The Future of Voice-Enabled Mobile Search Speaks for Itself

Carl Weinschenk

Search is big and mobility is big and voice-enablement is big. Thus, it goes without saying that voice-enabled mobile search will be huge.

This story, which is based on a panel at the SpeechTEK conference this week in New York City, focused more on the challenges than the potential of voice enablement of mobile search. The key is that despite the great coolness of this application, folks are extremely sophisticated and not likely to utilize services that are more hit than miss-or even if it is about equal.


The problem is that ambient noise-background conversations in restaurants or the motor of a car-can skew results. The piece also says that vocabularies must be limited. A great piece of circumstantial evidence that such issues must be dealt with is offered by Google. The company's system is geared toward American English. Users in the UK and Australia, who were apt to get comparatively poor results due to this orientation, were less likely than Americans to use the service a second time.


This clearly is the kind of high-challenge, high-potential application that can make a small company either a household word or-even better for investors-a ripe takeover target. ReadWriteWeb reports that ChaCha bested bested Google and Yahoo in voice-enabled mobile search. The test was sponsored by ChaCha. Regardless, the company must be kept in mind when discussing the nascent field.


ReadWrite Web says that ChaCha identified queries accurately in 94.4 percent of cases and returned accurate results 88.9 percent of the time. Vlingo, the app used to test Yahoo, scored at 72.2 percent and 27.8 percent, respectively. Google brought up the rear, understanding the queries 16.7 percent of the time and accurately returning results in 22.2 percent of the cases, the story says. More details about the test are offered at MSearchGroove.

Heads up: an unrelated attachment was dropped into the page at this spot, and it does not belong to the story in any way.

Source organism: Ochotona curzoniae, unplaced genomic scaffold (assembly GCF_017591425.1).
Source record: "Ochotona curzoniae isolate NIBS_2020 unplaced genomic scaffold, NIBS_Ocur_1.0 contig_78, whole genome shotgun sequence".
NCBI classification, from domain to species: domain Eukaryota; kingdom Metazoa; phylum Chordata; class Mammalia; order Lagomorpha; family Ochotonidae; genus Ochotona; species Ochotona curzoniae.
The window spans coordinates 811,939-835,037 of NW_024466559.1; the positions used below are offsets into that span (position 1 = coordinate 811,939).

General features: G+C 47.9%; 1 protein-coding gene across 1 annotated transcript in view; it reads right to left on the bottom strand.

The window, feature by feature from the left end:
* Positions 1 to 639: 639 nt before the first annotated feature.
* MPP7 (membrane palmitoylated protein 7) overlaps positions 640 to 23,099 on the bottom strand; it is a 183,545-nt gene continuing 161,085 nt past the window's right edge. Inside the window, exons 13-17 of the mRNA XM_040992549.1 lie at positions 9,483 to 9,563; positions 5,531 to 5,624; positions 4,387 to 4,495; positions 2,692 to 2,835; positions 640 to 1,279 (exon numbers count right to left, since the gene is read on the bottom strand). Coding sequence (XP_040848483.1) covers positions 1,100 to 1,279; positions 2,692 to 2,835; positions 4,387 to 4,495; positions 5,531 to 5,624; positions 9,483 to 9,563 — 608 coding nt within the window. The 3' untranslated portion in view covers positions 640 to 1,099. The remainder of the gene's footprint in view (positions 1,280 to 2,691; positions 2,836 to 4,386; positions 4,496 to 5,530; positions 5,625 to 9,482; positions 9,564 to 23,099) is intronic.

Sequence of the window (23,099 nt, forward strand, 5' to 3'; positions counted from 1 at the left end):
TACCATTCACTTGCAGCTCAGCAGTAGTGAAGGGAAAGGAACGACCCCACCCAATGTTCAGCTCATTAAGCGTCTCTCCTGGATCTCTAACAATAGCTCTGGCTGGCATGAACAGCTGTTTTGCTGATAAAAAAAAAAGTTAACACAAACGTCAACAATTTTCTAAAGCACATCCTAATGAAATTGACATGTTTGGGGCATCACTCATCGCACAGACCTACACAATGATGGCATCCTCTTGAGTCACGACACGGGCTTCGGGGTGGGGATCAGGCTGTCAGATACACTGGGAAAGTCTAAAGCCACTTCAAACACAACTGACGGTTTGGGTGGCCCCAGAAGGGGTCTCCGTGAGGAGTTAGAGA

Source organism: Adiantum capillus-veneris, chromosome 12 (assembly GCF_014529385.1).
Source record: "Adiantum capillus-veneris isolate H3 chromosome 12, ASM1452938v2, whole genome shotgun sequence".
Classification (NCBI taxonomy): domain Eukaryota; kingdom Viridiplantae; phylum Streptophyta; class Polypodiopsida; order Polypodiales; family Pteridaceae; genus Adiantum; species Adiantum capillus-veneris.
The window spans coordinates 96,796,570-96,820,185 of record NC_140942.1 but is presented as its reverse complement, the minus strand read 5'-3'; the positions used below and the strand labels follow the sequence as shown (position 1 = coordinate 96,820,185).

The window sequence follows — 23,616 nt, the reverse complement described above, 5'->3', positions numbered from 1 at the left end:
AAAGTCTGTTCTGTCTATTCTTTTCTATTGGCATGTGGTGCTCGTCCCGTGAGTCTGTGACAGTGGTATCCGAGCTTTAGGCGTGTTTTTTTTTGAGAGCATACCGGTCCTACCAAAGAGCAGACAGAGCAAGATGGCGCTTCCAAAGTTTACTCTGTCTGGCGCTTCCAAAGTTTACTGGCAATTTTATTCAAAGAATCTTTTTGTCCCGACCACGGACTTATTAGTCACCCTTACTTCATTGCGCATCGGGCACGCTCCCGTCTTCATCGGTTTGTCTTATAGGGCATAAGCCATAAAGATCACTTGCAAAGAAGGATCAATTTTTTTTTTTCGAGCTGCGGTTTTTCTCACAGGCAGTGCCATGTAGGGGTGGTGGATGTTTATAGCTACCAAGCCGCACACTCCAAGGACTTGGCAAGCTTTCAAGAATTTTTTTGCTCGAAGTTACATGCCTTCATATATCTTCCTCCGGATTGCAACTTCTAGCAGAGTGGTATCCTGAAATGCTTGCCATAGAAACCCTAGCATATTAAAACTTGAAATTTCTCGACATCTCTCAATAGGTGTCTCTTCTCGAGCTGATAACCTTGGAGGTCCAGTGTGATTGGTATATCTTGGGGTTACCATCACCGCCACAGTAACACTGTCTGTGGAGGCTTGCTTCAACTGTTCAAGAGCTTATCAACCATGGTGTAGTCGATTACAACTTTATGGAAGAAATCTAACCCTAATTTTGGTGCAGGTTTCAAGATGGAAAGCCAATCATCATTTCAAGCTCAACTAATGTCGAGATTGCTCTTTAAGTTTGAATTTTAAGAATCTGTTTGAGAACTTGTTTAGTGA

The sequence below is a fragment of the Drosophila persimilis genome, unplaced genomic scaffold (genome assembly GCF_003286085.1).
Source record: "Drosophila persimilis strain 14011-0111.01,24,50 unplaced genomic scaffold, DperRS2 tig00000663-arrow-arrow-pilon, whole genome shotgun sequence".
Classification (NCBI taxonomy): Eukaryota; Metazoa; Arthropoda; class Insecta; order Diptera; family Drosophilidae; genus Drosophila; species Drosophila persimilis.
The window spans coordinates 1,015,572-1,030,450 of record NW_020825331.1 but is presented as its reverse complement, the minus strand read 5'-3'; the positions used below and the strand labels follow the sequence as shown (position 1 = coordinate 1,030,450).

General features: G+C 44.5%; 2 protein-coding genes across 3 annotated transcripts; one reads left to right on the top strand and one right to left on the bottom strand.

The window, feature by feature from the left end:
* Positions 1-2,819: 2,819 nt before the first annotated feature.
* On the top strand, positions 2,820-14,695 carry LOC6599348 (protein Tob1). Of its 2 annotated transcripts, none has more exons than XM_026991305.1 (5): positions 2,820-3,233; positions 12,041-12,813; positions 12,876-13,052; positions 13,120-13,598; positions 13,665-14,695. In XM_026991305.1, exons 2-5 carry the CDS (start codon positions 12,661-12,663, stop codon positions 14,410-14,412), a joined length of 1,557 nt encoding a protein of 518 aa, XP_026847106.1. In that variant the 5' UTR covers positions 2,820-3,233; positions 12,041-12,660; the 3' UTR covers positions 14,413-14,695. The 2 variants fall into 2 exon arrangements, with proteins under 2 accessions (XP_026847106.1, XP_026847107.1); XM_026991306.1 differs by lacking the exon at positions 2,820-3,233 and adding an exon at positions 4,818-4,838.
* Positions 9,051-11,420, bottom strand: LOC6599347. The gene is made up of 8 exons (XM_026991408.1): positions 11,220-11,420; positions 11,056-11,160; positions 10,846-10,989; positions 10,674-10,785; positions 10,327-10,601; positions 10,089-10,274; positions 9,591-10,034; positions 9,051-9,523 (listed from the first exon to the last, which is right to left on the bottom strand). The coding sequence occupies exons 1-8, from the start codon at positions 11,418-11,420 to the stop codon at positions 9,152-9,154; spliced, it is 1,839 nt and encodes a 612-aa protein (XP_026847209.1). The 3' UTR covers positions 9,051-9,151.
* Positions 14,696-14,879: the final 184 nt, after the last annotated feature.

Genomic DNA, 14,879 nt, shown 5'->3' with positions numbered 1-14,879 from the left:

Within this broad story about the battle between social media and search sites-and quite a battle it is-is a very good description of what a well-done voice search function can provide. Stephan Spencer, the president and founder of search consulting firm Netconcepts, said that there will be times when the commonly used graphical user interface (GUI) is less useful than a language user interface (LUI). This occurs, he says, "where it's much more efficient to have a conversation with a simulated personality." That personality could anticipate what the user wants or needs in a far more proactive manner than a traditional GUI.


Efficient mobile voice search will be a big deal. The key questions that must be answered in the next few years include what vendors will be the big winners, whether they are the established players or upstarts, whether the smaller companies will be bought, and how long it will take to create stable and highly reliable platforms.

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